You should advise the court the law is well settled in this case, citing to him or her the Florida Supreme Court's decision in McIntosh, referred to above. If asked the basis for your objection, you should state:

I am not an attorney, but I understand the U.S. Constitution prohibits entry of the proposed "prior restraint." I am sure our attorney can provide the court with court decisions to that effect. I therefore request a hearing prior to entry of the order so our attorney can be heard on our behalf.

If an order is entered prohibiting you from publishing information you received, you should do the following:

1. Immediately notify your editor or news director, and through her, legal counsel. If you have no local counsel or none conversant with press issues, call the Florida First Amendment Hotline.

2. Request a copy of the order. If the order is not in writing, request that it be put in writing. If the order is entered orally on the record, request that a copy of the transcript be prepared immediately and, if possible, signed by the judge and formally filed with the clerk of the court.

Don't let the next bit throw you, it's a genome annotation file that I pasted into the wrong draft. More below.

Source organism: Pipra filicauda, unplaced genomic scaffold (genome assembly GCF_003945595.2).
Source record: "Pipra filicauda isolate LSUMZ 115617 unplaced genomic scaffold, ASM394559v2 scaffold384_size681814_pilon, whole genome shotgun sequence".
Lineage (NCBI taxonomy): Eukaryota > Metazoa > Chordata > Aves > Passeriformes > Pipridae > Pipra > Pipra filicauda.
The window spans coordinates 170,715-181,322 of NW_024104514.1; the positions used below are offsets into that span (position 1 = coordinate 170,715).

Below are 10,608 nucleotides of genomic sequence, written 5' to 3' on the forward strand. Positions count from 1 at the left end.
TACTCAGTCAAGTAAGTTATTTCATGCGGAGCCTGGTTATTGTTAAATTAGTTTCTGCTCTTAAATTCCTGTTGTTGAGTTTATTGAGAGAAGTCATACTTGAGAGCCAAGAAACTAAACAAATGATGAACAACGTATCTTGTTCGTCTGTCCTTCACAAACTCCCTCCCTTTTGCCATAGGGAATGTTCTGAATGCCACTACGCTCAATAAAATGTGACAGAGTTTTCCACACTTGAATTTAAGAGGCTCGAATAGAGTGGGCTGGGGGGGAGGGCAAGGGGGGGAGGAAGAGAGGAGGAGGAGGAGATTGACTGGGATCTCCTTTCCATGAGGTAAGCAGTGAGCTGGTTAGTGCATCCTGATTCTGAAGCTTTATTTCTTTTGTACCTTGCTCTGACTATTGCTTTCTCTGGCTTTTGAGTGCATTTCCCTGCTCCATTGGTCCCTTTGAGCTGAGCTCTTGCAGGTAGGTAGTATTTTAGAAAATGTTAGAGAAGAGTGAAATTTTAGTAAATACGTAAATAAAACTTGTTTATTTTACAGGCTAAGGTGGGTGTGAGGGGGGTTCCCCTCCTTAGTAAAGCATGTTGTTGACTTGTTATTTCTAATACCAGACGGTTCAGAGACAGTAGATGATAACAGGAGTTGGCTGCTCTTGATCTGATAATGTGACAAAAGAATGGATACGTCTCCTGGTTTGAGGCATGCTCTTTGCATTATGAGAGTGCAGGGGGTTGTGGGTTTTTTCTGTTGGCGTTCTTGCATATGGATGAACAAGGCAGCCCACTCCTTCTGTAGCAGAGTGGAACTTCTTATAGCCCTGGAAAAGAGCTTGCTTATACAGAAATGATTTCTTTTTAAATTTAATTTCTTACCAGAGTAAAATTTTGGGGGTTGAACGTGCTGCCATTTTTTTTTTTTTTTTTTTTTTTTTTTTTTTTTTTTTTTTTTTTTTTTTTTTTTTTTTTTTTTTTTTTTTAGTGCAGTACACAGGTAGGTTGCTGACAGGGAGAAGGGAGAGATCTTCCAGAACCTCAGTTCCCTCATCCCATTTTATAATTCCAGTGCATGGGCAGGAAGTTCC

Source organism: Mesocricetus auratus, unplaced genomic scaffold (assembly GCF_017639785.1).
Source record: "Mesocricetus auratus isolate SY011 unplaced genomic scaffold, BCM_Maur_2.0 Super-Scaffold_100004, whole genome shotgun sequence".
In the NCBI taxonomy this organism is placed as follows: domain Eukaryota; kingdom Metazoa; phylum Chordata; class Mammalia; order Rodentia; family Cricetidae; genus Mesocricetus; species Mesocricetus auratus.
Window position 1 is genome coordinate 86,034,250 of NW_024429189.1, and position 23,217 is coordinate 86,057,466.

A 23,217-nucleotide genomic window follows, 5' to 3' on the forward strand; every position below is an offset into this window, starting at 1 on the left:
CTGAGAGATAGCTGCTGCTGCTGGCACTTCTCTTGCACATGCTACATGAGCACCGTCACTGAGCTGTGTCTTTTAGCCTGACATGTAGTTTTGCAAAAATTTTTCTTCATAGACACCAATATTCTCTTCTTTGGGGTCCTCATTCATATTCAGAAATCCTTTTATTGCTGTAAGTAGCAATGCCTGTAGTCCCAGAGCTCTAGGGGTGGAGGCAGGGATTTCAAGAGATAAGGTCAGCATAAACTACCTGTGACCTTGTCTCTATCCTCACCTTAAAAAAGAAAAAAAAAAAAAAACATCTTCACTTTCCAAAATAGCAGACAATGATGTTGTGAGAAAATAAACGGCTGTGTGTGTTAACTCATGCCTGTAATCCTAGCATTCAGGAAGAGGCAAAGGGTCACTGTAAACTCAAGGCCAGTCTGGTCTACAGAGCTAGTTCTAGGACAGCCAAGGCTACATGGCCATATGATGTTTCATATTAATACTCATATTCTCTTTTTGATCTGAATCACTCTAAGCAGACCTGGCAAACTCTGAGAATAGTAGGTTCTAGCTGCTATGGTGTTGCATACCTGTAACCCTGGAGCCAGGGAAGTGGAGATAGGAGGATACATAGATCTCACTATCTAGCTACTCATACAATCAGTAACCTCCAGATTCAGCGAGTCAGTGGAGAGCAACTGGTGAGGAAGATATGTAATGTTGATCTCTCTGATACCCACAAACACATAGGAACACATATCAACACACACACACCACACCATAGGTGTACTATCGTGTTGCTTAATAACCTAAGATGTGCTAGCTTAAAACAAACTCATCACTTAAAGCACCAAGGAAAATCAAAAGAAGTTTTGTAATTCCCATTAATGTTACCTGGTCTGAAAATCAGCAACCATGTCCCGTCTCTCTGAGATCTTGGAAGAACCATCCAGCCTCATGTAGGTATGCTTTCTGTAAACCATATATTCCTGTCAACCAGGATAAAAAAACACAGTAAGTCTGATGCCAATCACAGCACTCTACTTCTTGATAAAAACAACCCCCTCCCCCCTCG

3. Make your request for a copy of the order on the record. If no court reporter is available or if the judge refuses to do so "on the record," deliver a letter to the judge and the clerk of the court setting forth your requests. Keep a copy.

4. Object to the order and ask for the opportunity to be heard immediately through counsel.

5. Advise the judge on the record that it is your understanding that no such order is ever valid.